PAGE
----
General Hospital is arguably the most popular soap opera show in America right now. The series began back in the early ’60s and is still going strong today which is an incredible feat in the soap opera industry as many shows from the past have been canceled. Not only is General Hospital still on air, it’s making history! The show has gone down in the Guinness World Records as the longest-running American soap opera production and third longest-running drama. General Hospital has been so successful in its time, it even garnered multiple spin-offs like Port Charles, General Hospital: Night Shift and General Hospital: Twist of Fate. With a strong and dedicated fan following, GH holds the record for the most Daytime Emmy Awards with a whopping 13 wins! With such a long running series, a lot is known about the show, but we did our best to dig up 10 tidbits of information that some fans might not know about this beloved daytime soap:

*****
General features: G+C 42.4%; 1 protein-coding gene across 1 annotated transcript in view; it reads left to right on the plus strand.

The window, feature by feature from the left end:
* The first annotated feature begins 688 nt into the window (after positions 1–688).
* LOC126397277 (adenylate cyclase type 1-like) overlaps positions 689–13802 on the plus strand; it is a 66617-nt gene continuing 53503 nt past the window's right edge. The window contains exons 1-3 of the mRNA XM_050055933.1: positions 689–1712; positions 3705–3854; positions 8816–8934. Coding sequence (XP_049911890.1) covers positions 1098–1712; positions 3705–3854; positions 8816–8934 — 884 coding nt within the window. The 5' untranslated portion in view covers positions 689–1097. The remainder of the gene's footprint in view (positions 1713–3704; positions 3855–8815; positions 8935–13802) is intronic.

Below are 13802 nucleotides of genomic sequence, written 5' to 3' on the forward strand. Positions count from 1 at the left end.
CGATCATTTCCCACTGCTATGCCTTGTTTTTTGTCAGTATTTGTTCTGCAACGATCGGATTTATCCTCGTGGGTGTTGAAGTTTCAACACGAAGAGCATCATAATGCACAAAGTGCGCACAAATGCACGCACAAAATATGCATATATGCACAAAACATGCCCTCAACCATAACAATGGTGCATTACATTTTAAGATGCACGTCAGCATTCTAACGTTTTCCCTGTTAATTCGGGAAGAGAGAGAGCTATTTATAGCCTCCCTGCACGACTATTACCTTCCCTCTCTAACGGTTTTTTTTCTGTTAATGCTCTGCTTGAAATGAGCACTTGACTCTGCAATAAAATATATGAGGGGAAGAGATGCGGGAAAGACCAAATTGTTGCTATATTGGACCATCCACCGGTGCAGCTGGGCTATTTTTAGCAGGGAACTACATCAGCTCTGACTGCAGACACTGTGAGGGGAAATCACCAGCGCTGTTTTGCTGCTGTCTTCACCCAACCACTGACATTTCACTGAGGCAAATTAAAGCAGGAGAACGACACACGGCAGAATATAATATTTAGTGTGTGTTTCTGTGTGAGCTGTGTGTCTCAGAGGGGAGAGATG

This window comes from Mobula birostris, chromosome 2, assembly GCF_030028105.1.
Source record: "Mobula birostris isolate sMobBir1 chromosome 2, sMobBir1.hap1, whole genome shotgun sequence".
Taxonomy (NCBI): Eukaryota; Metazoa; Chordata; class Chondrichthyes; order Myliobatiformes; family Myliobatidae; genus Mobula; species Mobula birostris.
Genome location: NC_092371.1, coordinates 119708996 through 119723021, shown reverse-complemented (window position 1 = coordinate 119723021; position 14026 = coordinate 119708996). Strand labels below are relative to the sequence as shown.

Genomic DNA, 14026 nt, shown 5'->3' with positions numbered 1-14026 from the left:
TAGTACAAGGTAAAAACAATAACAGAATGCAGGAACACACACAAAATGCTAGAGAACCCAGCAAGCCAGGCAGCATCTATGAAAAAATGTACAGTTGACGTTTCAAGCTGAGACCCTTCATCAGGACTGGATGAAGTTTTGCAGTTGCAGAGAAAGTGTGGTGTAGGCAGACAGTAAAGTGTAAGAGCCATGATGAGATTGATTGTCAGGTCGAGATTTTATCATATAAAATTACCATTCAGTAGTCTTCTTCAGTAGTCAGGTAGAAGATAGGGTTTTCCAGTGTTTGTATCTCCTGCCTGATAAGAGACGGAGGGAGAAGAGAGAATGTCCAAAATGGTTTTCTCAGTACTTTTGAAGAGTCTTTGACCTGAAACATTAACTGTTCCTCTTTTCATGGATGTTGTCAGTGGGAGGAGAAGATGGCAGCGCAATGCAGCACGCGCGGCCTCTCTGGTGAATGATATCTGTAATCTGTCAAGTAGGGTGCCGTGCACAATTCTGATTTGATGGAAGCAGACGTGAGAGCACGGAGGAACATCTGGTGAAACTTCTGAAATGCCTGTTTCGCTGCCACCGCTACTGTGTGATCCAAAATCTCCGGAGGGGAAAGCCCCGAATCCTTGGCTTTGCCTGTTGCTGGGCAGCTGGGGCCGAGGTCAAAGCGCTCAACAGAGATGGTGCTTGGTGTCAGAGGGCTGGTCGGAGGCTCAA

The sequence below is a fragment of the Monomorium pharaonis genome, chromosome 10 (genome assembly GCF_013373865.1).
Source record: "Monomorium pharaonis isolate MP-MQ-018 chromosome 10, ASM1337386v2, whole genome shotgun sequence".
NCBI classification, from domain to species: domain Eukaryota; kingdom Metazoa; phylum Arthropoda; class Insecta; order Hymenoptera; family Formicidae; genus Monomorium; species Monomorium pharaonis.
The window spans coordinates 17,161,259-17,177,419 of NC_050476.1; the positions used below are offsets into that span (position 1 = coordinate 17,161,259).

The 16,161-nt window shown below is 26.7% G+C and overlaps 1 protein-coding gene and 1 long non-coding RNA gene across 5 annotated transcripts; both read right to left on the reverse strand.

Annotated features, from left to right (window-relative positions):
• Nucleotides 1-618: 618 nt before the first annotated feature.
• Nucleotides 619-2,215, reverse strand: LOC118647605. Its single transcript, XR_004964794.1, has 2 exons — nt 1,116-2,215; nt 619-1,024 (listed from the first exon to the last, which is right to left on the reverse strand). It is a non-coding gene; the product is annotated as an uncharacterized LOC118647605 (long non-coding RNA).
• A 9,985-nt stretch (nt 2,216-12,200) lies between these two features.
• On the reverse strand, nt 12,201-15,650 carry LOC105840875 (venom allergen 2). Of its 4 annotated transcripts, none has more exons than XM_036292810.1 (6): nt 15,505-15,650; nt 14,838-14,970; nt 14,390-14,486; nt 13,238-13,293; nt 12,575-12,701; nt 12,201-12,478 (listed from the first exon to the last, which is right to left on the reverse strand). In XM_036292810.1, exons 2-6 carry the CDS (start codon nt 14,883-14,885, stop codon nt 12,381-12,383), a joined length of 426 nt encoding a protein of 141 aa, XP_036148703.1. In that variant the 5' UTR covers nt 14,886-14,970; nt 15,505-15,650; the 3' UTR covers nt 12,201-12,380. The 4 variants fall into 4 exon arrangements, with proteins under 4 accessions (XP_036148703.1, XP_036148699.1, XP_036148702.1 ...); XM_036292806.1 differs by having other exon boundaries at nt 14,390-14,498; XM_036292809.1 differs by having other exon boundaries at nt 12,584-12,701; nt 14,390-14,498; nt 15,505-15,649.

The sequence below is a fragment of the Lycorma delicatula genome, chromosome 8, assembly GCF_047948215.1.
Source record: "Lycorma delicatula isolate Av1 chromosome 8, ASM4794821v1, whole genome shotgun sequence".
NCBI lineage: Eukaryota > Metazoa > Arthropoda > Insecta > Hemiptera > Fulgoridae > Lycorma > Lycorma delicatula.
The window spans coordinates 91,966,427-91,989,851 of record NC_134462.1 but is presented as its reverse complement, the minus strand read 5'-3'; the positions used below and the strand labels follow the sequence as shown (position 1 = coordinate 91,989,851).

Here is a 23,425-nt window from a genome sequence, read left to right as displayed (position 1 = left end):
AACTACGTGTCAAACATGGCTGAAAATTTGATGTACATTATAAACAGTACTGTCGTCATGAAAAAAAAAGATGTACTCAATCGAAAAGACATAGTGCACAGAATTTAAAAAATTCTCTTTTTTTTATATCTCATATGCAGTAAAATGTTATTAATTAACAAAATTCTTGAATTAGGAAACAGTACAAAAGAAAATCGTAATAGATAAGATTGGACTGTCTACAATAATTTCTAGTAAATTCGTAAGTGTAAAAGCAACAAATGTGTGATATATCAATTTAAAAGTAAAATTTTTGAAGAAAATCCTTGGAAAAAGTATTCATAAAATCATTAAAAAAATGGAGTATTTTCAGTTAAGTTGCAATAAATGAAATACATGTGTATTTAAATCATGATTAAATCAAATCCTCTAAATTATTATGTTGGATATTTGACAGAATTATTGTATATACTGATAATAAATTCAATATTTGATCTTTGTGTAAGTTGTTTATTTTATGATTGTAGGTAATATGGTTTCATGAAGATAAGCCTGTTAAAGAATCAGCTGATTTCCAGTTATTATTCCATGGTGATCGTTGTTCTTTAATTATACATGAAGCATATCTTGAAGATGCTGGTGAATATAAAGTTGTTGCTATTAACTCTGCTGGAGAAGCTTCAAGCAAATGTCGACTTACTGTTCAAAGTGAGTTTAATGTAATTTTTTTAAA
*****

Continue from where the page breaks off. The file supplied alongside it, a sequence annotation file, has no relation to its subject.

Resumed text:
8. The Early Days
General Hospital was created by husband and wife soap opera writers, Frank and Doris Hursley. The series premiered on April 1, 1963 and when the show was first created it was supposed to be called “Emergency Hospital.” In the beginning years of the show, all of the storylines were set on the seventh floor of ‘General Hospital’ in an unnamed city. At the time, each episode was only 30 minutes long and there was no such thing as ‘Port Charles.’ The soap opera was merely set in ‘General Hospital,’ but in the ’70s the producers coined the fictional town of Port Charles. In 1976 the series was expanded from 30 minutes to 45. In 1978 it was bumped up again and became an hour long production. “They had this concept of the show that it was like a big wagon wheel — the spokes would be the characters and the hub would be the hospital,” said John Beradino (who played the character of Steve Hardy) in an interview with Entertainment Weekly.